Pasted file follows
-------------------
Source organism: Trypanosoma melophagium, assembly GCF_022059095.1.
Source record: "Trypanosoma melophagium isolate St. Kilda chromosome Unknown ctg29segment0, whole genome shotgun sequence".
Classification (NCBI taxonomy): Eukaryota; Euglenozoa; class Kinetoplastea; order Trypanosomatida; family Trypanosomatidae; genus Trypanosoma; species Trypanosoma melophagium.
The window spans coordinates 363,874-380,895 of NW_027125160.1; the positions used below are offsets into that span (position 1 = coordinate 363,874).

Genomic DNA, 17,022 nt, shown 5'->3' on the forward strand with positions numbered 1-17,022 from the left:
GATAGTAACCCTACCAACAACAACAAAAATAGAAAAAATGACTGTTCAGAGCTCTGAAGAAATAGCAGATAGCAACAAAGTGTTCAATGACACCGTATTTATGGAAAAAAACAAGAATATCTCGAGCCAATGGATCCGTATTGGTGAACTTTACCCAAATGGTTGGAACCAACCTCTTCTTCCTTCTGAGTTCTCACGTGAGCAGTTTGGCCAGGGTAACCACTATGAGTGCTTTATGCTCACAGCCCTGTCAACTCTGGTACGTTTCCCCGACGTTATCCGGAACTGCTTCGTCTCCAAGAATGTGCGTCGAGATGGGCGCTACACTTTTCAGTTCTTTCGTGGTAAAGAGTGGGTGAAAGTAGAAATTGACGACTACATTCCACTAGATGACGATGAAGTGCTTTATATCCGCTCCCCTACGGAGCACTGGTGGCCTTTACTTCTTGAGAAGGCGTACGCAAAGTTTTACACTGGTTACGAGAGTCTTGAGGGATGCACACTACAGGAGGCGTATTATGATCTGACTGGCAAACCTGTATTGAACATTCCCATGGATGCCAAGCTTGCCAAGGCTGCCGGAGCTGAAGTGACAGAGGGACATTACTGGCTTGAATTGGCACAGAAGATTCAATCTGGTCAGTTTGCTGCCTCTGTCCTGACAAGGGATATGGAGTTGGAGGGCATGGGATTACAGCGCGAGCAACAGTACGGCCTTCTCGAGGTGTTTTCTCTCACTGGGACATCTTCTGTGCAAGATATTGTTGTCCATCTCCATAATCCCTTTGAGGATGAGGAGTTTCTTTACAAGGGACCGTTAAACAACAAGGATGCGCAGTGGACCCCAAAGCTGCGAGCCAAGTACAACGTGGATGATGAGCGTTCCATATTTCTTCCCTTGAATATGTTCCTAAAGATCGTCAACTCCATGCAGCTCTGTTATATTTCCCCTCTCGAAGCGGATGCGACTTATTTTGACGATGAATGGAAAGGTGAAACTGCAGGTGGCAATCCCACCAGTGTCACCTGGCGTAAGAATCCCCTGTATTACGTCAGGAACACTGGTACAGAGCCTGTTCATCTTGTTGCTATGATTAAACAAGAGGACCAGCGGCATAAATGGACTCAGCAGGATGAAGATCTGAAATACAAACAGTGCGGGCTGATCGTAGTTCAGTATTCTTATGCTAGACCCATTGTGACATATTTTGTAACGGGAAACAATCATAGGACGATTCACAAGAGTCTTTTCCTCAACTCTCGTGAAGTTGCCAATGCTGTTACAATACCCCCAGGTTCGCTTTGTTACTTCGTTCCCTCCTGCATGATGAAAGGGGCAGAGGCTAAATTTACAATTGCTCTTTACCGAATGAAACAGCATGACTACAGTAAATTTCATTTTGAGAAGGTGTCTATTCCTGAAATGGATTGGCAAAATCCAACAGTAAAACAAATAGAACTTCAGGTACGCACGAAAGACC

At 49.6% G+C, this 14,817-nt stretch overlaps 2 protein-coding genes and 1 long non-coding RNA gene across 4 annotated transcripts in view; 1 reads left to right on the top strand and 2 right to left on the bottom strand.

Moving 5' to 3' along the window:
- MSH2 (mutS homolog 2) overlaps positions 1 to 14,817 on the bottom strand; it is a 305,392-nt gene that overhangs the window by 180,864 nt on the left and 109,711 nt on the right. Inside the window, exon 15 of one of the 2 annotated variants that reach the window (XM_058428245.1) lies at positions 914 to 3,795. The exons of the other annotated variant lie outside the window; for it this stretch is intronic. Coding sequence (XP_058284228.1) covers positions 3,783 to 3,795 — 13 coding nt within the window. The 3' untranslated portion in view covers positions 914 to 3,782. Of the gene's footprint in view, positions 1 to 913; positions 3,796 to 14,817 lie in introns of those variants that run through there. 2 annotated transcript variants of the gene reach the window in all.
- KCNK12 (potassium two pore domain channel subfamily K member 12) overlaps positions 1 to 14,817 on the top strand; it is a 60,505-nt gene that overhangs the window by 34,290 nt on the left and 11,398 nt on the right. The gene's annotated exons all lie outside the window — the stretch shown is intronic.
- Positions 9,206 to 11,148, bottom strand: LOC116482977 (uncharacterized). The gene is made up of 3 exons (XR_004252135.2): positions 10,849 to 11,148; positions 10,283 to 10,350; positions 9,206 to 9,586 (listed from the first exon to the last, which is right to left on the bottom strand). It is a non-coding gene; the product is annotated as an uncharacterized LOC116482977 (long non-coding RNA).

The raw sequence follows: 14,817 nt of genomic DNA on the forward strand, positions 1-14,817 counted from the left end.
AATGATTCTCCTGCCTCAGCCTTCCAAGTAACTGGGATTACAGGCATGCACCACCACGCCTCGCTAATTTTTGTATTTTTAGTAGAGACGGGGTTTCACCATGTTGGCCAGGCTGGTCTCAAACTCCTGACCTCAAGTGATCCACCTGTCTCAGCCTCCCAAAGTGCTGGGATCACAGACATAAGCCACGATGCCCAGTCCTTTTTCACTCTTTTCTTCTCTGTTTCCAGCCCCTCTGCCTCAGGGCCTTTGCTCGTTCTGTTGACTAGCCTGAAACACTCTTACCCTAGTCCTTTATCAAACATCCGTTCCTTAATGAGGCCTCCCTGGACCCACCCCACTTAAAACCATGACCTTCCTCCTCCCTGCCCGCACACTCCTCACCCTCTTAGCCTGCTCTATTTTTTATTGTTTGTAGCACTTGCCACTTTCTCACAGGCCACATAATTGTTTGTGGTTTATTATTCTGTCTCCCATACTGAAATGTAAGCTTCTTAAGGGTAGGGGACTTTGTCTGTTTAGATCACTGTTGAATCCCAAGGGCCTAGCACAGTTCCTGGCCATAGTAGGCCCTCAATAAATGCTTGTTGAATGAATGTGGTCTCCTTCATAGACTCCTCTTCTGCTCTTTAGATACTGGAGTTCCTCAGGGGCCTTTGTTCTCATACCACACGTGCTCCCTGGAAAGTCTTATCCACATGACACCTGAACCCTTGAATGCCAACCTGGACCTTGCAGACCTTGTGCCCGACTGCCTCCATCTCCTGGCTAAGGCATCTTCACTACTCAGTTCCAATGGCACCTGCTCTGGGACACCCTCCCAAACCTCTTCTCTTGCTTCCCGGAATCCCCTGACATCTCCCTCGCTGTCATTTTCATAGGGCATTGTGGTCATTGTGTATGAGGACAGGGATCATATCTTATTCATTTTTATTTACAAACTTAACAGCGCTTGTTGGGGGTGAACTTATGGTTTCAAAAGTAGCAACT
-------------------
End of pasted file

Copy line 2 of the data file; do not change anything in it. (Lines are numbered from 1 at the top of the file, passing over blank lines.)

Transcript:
Source record: "Trypanosoma melophagium isolate St. Kilda chromosome Unknown ctg29segment0, whole genome shotgun sequence".